Concern over farm rates
THE recent large increases in the rates of certain councils for farmers is wrong and avoidable.
Many of these increases are unconscionable and unjust.
No one individual or group – whether farmers, shopkeepers or residential properties – should be subject to such.
Even if the increases applied to every tax payer, they would still be wrong and not of good governance.
This is why the state government introduced a 2.25 per cent limit to rate increases.
If councils have found a loophole, their actions are against the spirit of legislation.
There are some associated with local government who claim the fault lies with state legislation, which outlines the method of valuations and rate setting.
However, the legislation only applies to the overall average, not individual cases.
It is true that state legislation regarding municipal rates is medieval and needs revision. However, this doesn't excuse bad decisions.
The rules of a sport may be inadequate, however, they are not an excuse for poor play or loss of a game.
While changing state legislation regarding municipal rates is another topic for another day, the state government would do well to study methods used in England.
They are good and fair – and they were even fairer before a previous government modified them several years ago.
In this world, most of us start off our budgets with an estimate of expected income and plan our expenditure accordingly.
I am a member of the first elected Northern Grampians Shire Council after amalgamation.
We faced a 20 per cent to 30 per cent deficit due to previous mistakes in accountancy.
As councillors, we met night after night, reducing expenditure with only ourselves as councillors participating and the chief executive taking notes on our decisions.
No other officers were present.
The target was achieved with moderate deductions across the board.
We then held a series of meetings throughout the shire, explaining the situation. I did not hear one complaint.
Jim Anderson, former mayor and councillor, Northern Grampians Shire Council
Support in an emergency
I WAS involved in a car accident on High Street, Ararat on Sunday.
My car was wrecked, but thankfully, myself and my two children walked away without a scratch.
I wish to sincerely thank all the bystanders who selflessly came to our aid – particularly Michelle Harrington, who took a large chunk of time out of her day to care for us and provide shelter and guidance, and Janine and Tony (my apologies if I have recalled or spelt your names incorrectly!) who provided sustenance and company while awaiting our ride, as well as intensive support to the other driver involved.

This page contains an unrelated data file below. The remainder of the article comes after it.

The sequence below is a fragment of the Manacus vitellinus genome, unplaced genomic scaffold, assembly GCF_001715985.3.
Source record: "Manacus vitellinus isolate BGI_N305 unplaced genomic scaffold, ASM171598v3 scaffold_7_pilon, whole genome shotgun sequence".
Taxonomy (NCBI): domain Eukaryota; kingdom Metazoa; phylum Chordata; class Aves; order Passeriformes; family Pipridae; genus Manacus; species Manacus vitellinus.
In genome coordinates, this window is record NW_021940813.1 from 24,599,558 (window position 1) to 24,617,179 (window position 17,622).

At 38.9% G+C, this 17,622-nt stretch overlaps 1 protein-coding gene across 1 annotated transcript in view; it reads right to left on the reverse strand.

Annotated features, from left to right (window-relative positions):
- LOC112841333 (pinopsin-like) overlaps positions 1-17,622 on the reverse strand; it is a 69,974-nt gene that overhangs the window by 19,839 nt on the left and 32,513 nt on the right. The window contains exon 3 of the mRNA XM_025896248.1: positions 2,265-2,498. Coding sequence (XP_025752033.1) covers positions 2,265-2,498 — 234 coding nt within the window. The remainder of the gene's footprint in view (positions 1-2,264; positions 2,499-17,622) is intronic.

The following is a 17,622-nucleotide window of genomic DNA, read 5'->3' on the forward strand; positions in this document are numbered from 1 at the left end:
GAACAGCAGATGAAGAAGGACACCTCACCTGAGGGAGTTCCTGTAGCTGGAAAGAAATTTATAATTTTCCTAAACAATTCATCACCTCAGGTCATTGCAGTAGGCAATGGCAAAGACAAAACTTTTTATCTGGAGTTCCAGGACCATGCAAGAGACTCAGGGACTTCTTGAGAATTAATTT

Thank you also to the people who called the police (who never turned up), the children who thoughtfully brought us water, and the wonderful tow truck drivers from Harris Towing and Reynolds Towing who were quickly on the scene getting everything organised.
Ararat should be very proud of these fine citizens.
Special thanks to Mum and Dad for the rescue, if you're reading.
Bonnie McAllister, Soldiers Hill
Race restricts town visit
DURING the Queen's birthday long weekend in June, some of the folk from the "Old Country" were in Ararat to take in some of the local scenic attractions including the picturesque Grampians.
It was suggested that they should have a look at the spectacular view from One Tree Hill.
On arriving at One Tree Hill, it was discovered that the road was closed.
Making inquiries, it was learned that the road was closed over a three-day period.
They could not believe that a public road could be closed for that period of time – especially through a state park, to hold a car race.
One member of the party raised the point that even the world-renowned Tour De France could only close off most areas for several hours at a time.
However, the next day, a couple of the folk – unfortunately without the company of their small disabled child – decided to hike through the bush to the summit of the hill.
They were amazed at the lack of safety features for the race as they were able to cross the unfenced track several times.
And as for the deafening noise that the local residents would have to endure, that would be another story.
A family reunion for the Schultz's has been planned for later this year.
It was to be held in Ararat, but we have decided to hold it in a more serene place like Halls Gap or Stawell.
Hans Schultz, Ararat
Pool closure queried
AS A member of the local community that uses the Ararat indoor swimming pool facilities, I find it disappointing that the toddler pool area has been closed for extensive periods already and still signage remains up that this will be indefinitely.
What is the issue with the pool? When is the proposed reopening expected to be?
There is not a lot for young children to do in the town as it is and during the cooler months, this was an activity that could be enjoyed by babies, toddlers and young children.
This is just another community facility not up to scratch.
Perhaps they should cut the price to get in during the closure of one of the pools.
Sharon Bowen, Ararat